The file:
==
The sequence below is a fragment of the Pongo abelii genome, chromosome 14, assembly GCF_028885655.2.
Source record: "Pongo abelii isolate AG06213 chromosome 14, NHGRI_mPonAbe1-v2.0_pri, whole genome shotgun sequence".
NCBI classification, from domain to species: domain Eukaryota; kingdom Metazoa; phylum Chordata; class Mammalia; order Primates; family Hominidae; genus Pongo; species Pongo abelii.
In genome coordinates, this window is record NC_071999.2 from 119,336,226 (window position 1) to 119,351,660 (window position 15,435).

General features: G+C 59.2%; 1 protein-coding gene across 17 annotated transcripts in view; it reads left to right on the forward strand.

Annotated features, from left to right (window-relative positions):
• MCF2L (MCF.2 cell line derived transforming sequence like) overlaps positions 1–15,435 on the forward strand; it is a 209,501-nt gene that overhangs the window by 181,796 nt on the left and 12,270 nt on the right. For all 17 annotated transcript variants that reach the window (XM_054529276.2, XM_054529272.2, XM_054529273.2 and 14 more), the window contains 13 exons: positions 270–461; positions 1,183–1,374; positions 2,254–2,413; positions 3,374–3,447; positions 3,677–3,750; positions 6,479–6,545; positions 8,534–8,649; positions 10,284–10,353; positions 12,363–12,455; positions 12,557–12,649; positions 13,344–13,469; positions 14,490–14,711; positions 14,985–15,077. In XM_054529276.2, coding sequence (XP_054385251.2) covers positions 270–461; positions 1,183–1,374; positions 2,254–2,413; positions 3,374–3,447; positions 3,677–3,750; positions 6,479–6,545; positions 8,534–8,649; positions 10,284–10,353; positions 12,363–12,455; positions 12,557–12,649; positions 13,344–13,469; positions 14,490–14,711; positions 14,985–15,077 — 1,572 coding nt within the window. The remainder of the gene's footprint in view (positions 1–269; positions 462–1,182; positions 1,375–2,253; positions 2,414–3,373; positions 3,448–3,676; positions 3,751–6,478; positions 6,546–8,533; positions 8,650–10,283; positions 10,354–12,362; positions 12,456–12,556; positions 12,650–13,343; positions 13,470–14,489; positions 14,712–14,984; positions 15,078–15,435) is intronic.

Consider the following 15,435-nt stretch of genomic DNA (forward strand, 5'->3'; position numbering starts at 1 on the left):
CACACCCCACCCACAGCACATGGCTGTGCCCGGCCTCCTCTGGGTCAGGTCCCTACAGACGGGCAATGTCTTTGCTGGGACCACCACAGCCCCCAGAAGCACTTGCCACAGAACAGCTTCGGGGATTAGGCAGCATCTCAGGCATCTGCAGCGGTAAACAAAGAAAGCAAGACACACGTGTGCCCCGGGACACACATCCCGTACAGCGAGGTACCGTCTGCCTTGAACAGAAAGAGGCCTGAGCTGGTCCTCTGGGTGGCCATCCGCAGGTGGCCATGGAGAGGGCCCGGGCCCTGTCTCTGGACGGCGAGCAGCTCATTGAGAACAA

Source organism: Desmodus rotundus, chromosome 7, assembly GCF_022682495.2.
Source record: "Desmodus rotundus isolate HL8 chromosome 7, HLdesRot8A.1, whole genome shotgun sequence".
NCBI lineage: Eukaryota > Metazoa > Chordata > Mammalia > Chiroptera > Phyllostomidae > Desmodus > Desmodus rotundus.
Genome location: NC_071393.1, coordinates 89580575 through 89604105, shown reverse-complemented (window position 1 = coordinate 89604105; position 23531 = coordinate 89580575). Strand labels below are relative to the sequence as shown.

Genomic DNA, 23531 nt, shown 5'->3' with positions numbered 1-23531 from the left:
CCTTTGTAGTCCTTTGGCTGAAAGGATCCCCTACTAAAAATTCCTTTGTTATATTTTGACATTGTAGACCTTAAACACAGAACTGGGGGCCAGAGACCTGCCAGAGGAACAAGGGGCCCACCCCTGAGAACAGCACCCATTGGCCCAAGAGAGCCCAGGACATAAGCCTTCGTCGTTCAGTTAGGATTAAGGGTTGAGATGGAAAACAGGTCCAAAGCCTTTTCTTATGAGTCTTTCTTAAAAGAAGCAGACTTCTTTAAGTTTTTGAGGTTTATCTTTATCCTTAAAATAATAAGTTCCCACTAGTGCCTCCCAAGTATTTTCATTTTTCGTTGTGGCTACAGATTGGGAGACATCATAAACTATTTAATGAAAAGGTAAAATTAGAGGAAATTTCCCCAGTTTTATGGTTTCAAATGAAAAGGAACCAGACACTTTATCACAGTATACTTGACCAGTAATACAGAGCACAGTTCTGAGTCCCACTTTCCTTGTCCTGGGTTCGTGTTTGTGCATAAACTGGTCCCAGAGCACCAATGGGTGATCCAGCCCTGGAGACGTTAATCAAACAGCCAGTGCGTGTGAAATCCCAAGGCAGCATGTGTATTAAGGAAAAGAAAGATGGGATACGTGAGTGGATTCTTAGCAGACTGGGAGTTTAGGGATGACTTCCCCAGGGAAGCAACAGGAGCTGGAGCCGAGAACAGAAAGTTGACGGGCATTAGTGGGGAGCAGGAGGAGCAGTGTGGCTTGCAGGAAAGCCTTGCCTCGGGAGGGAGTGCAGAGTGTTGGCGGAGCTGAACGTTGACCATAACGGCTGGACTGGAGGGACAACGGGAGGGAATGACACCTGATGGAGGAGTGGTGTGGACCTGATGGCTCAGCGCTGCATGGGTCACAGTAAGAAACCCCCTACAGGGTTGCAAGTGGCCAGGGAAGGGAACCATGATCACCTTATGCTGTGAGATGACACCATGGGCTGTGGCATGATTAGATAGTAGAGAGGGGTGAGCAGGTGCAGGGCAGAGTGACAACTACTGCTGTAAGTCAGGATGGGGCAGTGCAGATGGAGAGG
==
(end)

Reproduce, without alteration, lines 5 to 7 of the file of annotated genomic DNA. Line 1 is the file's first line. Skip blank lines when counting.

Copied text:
General features: G+C 59.2%; 1 protein-coding gene across 17 annotated transcripts in view; it reads left to right on the forward strand.

Annotated features, from left to right (window-relative positions):
• MCF2L (MCF.2 cell line derived transforming sequence like) overlaps positions 1–15,435 on the forward strand; it is a 209,501-nt gene that overhangs the window by 181,796 nt on the left and 12,270 nt on the right. For all 17 annotated transcript variants that reach the window (XM_054529276.2, XM_054529272.2, XM_054529273.2 and 14 more), the window contains 13 exons: positions 270–461; positions 1,183–1,374; positions 2,254–2,413; positions 3,374–3,447; positions 3,677–3,750; positions 6,479–6,545; positions 8,534–8,649; positions 10,284–10,353; positions 12,363–12,455; positions 12,557–12,649; positions 13,344–13,469; positions 14,490–14,711; positions 14,985–15,077. In XM_054529276.2, coding sequence (XP_054385251.2) covers positions 270–461; positions 1,183–1,374; positions 2,254–2,413; positions 3,374–3,447; positions 3,677–3,750; positions 6,479–6,545; positions 8,534–8,649; positions 10,284–10,353; positions 12,363–12,455; positions 12,557–12,649; positions 13,344–13,469; positions 14,490–14,711; positions 14,985–15,077 — 1,572 coding nt within the window. The remainder of the gene's footprint in view (positions 1–269; positions 462–1,182; positions 1,375–2,253; positions 2,414–3,373; positions 3,448–3,676; positions 3,751–6,478; positions 6,546–8,533; positions 8,650–10,283; positions 10,354–12,362; positions 12,456–12,556; positions 12,650–13,343; positions 13,470–14,489; positions 14,712–14,984; positions 15,078–15,435) is intronic.